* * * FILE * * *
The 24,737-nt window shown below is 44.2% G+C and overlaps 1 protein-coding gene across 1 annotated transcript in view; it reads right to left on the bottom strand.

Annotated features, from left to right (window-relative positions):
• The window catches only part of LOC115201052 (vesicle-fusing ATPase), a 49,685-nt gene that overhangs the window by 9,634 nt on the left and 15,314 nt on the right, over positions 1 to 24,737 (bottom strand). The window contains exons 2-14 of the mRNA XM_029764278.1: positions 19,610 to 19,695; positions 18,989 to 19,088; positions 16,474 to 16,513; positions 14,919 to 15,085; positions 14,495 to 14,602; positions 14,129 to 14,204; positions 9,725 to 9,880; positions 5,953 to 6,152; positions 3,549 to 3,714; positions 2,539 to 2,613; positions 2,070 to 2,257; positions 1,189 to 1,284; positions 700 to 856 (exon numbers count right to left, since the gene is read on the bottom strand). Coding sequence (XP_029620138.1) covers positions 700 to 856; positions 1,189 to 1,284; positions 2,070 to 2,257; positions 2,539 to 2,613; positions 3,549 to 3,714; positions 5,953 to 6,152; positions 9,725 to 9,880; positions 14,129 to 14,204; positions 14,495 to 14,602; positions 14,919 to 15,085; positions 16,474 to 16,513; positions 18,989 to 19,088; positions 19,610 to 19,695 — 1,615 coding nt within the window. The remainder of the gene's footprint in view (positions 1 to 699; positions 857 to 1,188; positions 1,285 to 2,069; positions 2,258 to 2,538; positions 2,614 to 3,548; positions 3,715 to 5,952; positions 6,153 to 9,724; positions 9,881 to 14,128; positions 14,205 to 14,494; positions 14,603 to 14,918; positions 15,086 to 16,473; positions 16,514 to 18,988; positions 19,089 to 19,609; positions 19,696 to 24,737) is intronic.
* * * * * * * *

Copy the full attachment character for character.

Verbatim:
The 24,737-nt window shown below is 44.2% G+C and overlaps 1 protein-coding gene across 1 annotated transcript in view; it reads right to left on the bottom strand.

Annotated features, from left to right (window-relative positions):
• The window catches only part of LOC115201052 (vesicle-fusing ATPase), a 49,685-nt gene that overhangs the window by 9,634 nt on the left and 15,314 nt on the right, over positions 1 to 24,737 (bottom strand). The window contains exons 2-14 of the mRNA XM_029764278.1: positions 19,610 to 19,695; positions 18,989 to 19,088; positions 16,474 to 16,513; positions 14,919 to 15,085; positions 14,495 to 14,602; positions 14,129 to 14,204; positions 9,725 to 9,880; positions 5,953 to 6,152; positions 3,549 to 3,714; positions 2,539 to 2,613; positions 2,070 to 2,257; positions 1,189 to 1,284; positions 700 to 856 (exon numbers count right to left, since the gene is read on the bottom strand). Coding sequence (XP_029620138.1) covers positions 700 to 856; positions 1,189 to 1,284; positions 2,070 to 2,257; positions 2,539 to 2,613; positions 3,549 to 3,714; positions 5,953 to 6,152; positions 9,725 to 9,880; positions 14,129 to 14,204; positions 14,495 to 14,602; positions 14,919 to 15,085; positions 16,474 to 16,513; positions 18,989 to 19,088; positions 19,610 to 19,695 — 1,615 coding nt within the window. The remainder of the gene's footprint in view (positions 1 to 699; positions 857 to 1,188; positions 1,285 to 2,069; positions 2,258 to 2,538; positions 2,614 to 3,548; positions 3,715 to 5,952; positions 6,153 to 9,724; positions 9,881 to 14,128; positions 14,205 to 14,494; positions 14,603 to 14,918; positions 15,086 to 16,473; positions 16,514 to 18,988; positions 19,089 to 19,609; positions 19,696 to 24,737) is intronic.